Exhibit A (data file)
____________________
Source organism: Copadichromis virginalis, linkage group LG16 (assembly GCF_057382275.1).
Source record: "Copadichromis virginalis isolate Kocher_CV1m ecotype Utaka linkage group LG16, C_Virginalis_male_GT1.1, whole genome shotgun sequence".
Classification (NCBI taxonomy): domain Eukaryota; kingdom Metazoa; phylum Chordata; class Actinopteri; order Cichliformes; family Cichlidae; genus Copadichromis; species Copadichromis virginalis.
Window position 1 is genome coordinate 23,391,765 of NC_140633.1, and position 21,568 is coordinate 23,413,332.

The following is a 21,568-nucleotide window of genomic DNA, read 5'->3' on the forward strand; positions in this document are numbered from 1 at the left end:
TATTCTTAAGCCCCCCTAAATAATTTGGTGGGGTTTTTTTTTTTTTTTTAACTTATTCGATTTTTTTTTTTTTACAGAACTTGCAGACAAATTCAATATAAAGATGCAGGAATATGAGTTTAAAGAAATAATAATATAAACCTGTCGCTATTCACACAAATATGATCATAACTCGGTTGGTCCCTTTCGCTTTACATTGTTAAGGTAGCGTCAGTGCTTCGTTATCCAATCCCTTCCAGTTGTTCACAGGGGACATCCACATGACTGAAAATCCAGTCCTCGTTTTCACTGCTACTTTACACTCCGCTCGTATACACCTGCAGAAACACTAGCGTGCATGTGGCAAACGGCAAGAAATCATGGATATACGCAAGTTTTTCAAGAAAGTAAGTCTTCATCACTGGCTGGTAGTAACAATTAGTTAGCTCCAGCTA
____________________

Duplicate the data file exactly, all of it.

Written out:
Source organism: Copadichromis virginalis, linkage group LG16 (assembly GCF_057382275.1).
Source record: "Copadichromis virginalis isolate Kocher_CV1m ecotype Utaka linkage group LG16, C_Virginalis_male_GT1.1, whole genome shotgun sequence".
Classification (NCBI taxonomy): domain Eukaryota; kingdom Metazoa; phylum Chordata; class Actinopteri; order Cichliformes; family Cichlidae; genus Copadichromis; species Copadichromis virginalis.
Window position 1 is genome coordinate 23,391,765 of NC_140633.1, and position 21,568 is coordinate 23,413,332.

The following is a 21,568-nucleotide window of genomic DNA, read 5'->3' on the forward strand; positions in this document are numbered from 1 at the left end:
TATTCTTAAGCCCCCCTAAATAATTTGGTGGGGTTTTTTTTTTTTTTTTAACTTATTCGATTTTTTTTTTTTTACAGAACTTGCAGACAAATTCAATATAAAGATGCAGGAATATGAGTTTAAAGAAATAATAATATAAACCTGTCGCTATTCACACAAATATGATCATAACTCGGTTGGTCCCTTTCGCTTTACATTGTTAAGGTAGCGTCAGTGCTTCGTTATCCAATCCCTTCCAGTTGTTCACAGGGGACATCCACATGACTGAAAATCCAGTCCTCGTTTTCACTGCTACTTTACACTCCGCTCGTATACACCTGCAGAAACACTAGCGTGCATGTGGCAAACGGCAAGAAATCATGGATATACGCAAGTTTTTCAAGAAAGTAAGTCTTCATCACTGGCTGGTAGTAACAATTAGTTAGCTCCAGCTA